Analyzing The Appeal Of Obama And McCain
Digging deeper into its poll data collected Jan. 4-6 in New Hampshire, Gallup came up with these headlines to explain why Barack Obama and John McCain appear to have done so well in the state. Quoting some of the highlights:
– Obama has overtaken Hillary Clinton as the candidate perceived as having the best chance of beating the Republican in November.
– Republican voters are equally likely to perceive McCain and Romney as having the best chance of beating the Democrat in November. They perceive Romney as the “new ideas” candidate, but view McCain as the candidate who is most able to get things done in Washington.
– Obama appears to have convinced New Hampshire voters that he is the candidate most likely to possess new ideas to help solve the country’s problems. Fifty-one percent of likely New Hampshire Democratic primary voters say this about Obama, compared with 19 percent who associate this characteristic with Clinton and 18 percent who believe it best describes John Edwards. That is the largest advantage for any candidate on any of the six character dimensions tested in the poll.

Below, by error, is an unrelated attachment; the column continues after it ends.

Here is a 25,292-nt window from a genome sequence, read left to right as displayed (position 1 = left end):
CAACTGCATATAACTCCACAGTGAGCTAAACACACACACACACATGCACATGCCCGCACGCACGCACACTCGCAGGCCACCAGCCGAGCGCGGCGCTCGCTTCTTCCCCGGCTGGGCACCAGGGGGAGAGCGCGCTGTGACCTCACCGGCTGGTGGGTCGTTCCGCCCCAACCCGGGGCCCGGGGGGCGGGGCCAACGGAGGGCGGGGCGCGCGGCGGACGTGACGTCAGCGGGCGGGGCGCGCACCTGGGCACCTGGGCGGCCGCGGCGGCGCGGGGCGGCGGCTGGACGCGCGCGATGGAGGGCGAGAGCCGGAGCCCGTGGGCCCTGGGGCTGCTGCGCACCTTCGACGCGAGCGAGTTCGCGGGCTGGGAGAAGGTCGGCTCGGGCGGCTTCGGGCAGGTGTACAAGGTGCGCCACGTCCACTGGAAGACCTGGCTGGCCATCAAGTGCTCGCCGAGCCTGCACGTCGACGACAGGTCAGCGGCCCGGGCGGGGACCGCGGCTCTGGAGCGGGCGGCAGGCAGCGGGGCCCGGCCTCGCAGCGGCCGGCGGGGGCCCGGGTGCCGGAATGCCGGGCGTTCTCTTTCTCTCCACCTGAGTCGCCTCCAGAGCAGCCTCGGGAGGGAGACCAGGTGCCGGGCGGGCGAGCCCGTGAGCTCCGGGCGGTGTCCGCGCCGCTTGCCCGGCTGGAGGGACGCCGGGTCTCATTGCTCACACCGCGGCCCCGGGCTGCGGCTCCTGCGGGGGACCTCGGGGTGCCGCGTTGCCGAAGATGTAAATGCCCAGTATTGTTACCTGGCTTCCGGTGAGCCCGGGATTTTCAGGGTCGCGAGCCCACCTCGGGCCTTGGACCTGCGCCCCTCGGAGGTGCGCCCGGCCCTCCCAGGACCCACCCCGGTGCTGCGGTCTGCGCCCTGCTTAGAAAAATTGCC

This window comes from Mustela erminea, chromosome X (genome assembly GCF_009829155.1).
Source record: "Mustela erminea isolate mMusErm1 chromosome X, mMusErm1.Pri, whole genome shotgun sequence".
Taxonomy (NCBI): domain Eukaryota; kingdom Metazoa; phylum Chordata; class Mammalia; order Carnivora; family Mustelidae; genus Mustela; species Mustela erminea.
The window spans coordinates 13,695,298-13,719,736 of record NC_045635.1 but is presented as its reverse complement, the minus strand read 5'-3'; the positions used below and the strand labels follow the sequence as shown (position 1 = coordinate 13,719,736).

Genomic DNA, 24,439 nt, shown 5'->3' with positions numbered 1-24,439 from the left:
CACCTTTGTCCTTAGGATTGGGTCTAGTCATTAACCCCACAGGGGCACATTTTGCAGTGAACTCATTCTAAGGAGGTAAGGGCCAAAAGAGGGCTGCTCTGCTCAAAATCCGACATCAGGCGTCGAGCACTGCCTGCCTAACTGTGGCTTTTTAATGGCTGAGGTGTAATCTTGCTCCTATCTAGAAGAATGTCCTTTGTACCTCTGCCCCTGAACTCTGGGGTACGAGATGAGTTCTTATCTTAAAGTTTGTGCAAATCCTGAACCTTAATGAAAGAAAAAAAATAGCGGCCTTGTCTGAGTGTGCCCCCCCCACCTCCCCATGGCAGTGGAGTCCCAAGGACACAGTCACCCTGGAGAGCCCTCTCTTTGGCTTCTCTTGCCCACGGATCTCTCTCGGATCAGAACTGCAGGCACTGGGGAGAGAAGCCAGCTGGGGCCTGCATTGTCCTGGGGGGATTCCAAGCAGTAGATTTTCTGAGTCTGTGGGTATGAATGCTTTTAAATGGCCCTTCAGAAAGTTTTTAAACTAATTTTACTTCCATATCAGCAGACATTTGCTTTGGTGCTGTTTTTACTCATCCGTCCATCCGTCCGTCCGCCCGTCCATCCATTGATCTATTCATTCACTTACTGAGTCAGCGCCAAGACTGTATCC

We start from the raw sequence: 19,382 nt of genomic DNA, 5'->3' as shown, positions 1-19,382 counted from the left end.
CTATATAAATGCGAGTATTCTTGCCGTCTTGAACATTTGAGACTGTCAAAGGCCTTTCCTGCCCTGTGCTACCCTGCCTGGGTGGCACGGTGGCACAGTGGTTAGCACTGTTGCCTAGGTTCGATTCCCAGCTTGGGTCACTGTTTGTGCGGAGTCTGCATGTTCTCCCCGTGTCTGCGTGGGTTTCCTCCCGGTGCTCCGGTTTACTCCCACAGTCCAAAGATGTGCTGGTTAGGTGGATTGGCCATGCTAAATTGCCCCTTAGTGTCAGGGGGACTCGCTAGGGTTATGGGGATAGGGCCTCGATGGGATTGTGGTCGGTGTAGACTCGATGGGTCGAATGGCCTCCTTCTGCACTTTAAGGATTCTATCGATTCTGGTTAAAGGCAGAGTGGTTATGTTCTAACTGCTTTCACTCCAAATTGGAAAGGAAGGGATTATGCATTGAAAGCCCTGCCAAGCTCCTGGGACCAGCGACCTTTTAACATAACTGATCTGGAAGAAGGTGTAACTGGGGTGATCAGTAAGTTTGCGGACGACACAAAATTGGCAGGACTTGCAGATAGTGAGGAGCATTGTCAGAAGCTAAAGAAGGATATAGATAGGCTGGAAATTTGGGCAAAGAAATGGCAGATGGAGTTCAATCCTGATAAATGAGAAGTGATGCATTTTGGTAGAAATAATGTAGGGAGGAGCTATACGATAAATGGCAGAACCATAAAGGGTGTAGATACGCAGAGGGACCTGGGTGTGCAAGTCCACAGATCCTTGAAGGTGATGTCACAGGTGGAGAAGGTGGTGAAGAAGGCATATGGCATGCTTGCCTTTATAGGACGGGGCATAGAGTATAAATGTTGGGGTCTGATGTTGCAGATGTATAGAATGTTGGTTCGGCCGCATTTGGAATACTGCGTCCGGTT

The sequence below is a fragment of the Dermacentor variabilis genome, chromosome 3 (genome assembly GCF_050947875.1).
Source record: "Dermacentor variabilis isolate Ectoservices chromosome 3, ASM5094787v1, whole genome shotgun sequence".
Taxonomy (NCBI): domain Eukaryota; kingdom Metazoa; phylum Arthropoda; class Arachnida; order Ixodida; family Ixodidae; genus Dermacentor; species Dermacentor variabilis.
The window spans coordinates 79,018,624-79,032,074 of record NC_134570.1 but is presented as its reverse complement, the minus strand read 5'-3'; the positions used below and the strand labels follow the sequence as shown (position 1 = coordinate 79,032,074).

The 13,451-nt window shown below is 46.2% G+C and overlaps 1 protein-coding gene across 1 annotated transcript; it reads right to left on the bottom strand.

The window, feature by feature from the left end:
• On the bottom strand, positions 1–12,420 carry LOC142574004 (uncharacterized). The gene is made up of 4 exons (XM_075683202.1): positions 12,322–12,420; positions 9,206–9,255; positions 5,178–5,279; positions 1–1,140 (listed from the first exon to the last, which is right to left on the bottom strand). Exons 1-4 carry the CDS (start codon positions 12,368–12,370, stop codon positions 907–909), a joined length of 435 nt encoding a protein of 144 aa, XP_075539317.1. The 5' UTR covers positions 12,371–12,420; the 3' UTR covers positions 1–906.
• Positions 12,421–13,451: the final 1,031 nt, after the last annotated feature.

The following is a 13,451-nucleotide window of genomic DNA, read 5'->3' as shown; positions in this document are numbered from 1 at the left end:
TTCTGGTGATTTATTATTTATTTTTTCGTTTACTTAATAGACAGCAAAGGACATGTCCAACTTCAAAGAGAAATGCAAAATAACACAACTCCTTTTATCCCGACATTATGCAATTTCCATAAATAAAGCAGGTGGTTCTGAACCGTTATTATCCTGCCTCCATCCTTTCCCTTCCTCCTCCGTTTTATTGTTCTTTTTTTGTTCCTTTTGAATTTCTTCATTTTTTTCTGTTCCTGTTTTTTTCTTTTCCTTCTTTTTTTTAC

– Obama’s only disadvantage comes in terms of getting things done in Washington, where Clinton is the clear leader, 49 percent to 25 percent. In an election in which “change” has become the dominant theme, a candidate’s experience in Washington may be as much a liability as an asset.
– McCain has a significant advantage on three items — standing up for what he believes in (his best showing on any dimension, at 43 percent), being in touch with the average American, and getting things done in Washington.
– Romney has an advantage on just one, but it is the one that most closely gets at the theme of change. Thirty-one percent of New Hampshire GOP voters say Romney is the candidate with new ideas to help solve the country’s problems, compared with 18 percent for McCain, 15 percent for Mike Huckabee, 12 percent for Ron Paul, and 10 percent for Rudy Giuliani.